The Comets, which went 32-2 last season and finished No. 4 nationally in the Student Sports 2001 FAB 50, also recorded wins over New York Class A champ Rice, Florida 4A champ Lakewood and Florida Class A champ Miami Christian.
However, the school just a mile or two from the LAX airport will have a much tougher time now to defend its L.A. City and state titles as it was announced Wednesday that two key players expected to offset the graduation of stars Hassan Adams, Brandon Heath and Brandon Bowman, were ruled ineligible to play any sport in the upcoming year.
A committee consisting of officials from the L.A. City Section ruled that sophomore Ray Reese, a forward who transferred from Carson High, and junior Gabriel Pruitt, a guard from Compton Centennial, violated rules in which "a parent, guardian or student cannot provide false information regarding any aspect of a player's eligibility status."
Carson athletic director and basketball coach Richard Masson reportedly instigated the investigation, filing three separate charges accusing Westchester coaches of recruiting and illegal contact with players outside the school boundaries and the Reese family of not living at the address he provided after leaving Carson.
Pruitt apparently violated the rule allowing only one inter-district transfer by living in the Manual Arts school district and then transferring to Compton Centennial before his move to Westchester.
The two players could challenge the rulings, but according to Comet A.D. Brian Henderson, it's doubtful if the pair will be on the court this winter.
"They're both going to be ineligible," he told Student Sports this afternoon. "One has a chance, he'll file a hardship waiver, but we're not optimistic about it."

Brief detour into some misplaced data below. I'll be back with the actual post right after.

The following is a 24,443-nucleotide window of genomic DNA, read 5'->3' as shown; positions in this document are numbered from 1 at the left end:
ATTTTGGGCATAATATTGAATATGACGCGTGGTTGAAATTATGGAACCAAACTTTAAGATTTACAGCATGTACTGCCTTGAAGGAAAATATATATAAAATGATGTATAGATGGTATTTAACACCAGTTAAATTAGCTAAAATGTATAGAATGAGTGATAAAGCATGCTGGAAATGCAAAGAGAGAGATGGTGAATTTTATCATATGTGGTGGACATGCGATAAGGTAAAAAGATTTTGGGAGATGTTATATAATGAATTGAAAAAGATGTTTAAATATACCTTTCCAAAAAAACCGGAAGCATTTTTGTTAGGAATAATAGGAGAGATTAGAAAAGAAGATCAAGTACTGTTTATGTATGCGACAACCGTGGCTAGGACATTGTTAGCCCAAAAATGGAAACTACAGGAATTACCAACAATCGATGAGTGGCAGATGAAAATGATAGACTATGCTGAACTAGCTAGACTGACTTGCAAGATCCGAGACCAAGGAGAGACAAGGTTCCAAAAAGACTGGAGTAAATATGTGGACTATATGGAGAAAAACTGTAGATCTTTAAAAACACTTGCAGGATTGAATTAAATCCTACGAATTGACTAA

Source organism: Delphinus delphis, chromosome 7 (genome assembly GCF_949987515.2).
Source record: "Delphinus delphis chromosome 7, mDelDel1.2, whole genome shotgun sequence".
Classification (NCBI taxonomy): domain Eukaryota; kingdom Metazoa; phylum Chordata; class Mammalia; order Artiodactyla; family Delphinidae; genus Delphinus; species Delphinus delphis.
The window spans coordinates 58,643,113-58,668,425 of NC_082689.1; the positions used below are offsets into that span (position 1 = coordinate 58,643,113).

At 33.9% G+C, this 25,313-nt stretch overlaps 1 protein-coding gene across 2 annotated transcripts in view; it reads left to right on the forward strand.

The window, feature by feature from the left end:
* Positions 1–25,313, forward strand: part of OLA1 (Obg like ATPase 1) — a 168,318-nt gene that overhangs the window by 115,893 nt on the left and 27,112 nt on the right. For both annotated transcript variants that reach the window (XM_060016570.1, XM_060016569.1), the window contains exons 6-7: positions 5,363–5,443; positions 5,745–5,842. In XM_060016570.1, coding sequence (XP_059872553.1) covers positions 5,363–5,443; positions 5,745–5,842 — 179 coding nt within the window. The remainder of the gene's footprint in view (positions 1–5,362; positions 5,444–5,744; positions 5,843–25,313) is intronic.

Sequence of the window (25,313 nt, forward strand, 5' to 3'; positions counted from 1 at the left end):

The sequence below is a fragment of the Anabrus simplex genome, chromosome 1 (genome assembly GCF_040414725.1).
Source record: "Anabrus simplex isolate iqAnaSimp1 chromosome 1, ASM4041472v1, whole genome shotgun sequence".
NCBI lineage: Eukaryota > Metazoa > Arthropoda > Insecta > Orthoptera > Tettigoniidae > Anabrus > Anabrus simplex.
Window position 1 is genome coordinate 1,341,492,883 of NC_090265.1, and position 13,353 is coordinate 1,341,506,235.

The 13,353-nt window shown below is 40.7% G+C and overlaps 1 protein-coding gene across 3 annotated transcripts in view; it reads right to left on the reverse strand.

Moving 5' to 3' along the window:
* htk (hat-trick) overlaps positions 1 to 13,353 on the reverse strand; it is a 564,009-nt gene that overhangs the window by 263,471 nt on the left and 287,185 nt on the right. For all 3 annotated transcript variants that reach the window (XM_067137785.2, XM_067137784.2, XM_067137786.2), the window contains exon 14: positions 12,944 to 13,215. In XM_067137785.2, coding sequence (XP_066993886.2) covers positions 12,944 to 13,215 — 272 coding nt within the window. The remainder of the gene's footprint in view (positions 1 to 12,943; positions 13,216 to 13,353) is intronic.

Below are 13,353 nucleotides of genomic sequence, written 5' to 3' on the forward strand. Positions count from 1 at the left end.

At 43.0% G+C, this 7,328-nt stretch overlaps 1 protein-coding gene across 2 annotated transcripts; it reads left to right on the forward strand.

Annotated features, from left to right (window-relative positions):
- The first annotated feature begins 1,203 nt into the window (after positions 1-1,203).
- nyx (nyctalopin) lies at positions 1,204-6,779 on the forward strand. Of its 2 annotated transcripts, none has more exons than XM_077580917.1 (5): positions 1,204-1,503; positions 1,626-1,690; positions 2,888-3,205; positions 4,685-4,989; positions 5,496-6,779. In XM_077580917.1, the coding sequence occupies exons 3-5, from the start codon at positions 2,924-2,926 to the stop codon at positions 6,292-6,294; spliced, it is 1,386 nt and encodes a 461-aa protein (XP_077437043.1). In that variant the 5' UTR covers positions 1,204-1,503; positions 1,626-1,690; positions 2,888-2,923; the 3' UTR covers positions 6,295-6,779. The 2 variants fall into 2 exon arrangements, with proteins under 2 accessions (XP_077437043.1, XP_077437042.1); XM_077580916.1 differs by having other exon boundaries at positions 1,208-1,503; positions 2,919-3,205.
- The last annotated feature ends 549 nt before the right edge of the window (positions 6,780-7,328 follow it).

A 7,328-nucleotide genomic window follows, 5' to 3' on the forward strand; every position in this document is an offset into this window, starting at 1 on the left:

Henderson says it appears at this point the two will sit out and play a year from now at Westchester.
The committee did not sanction or cite Westchester coach Ed Azzam or Henderson for any illegalities, but City Section Commissioner Barbara Fiege said a rules committee could meet as early as next week to discus taking action against the school.
Henderson feels Westchester will be vindicated of any talk or allegations of cheating.
"We're tired of everything going on," he stated Thursday. "Coaches may allege we recruit, but from what I hear and, to the best of my knowledge, there has been no recruiting going on. We have parents coming to us wanting their kids to play here. If they go through the right processes and it's legitimate, we'll take them."
Henderson points out that most of the team's roster is home-grown.
"You look at our roster from last year and nine of the 12 were from our feeder middle school."
Another factor that may have others upset, according to those close to the situation, is the fact Nike sponsors the school, donating shoes and apparel to players and coaches.
"There have been articles in the newspapers talking about how we have our Nike deal," the A.D. continued, "and parents come in and want to know when they get their stuff. We're not the only ones, though; Fairfax and Crensaw are two others in the City that have shoe deals. I think it's because we're more high-profile due to our state championships."
Henderson doesn't deny, however, the ruling will impact the team's chances for matching past successes.
"That (being a preseason No. 13 ranking) is too high considering what we have lost with those two (being ineligible), but we think we'll still win the City."